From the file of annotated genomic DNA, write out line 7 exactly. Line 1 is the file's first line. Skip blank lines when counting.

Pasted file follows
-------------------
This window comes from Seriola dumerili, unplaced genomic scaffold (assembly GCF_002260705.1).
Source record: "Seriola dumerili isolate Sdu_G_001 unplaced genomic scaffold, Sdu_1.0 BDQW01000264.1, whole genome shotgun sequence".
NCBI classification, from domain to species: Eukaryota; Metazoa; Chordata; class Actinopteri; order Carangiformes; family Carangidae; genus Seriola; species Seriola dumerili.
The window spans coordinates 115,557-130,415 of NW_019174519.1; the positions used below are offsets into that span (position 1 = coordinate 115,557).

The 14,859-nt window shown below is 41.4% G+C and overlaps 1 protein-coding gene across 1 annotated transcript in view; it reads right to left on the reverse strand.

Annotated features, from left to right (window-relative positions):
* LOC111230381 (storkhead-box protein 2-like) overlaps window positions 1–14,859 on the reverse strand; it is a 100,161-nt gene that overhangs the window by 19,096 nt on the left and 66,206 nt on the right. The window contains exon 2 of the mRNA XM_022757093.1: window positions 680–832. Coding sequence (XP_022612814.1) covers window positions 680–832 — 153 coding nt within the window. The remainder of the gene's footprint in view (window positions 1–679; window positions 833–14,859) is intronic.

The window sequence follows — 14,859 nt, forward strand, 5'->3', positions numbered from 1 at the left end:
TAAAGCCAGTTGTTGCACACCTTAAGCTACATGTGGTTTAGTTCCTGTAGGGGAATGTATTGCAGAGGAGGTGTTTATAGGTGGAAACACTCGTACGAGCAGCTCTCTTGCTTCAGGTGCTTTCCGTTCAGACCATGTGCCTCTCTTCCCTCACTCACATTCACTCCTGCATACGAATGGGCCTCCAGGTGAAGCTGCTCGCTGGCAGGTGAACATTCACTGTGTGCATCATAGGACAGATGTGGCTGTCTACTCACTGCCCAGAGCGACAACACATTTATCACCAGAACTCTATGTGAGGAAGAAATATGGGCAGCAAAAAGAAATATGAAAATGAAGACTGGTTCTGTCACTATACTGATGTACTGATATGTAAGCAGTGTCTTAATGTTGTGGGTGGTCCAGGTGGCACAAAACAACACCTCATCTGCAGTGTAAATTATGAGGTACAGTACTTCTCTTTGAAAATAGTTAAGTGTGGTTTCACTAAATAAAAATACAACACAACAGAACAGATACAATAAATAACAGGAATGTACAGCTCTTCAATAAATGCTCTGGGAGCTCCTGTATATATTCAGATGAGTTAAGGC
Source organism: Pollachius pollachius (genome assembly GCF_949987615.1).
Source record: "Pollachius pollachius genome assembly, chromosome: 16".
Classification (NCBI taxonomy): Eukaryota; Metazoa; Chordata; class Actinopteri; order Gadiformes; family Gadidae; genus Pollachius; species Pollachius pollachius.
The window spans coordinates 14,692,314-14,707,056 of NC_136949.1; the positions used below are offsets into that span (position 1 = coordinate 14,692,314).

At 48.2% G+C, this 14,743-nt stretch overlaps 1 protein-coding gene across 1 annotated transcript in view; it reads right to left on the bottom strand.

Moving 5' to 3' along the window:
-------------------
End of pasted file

* LOC111230381 (storkhead-box protein 2-like) overlaps window positions 1–14,859 on the reverse strand; it is a 100,161-nt gene that overhangs the window by 19,096 nt on the left and 66,206 nt on the right. The window contains exon 2 of the mRNA XM_022757093.1: window positions 680–832. Coding sequence (XP_022612814.1) covers window positions 680–832 — 153 coding nt within the window. The remainder of the gene's footprint in view (window positions 1–679; window positions 833–14,859) is intronic.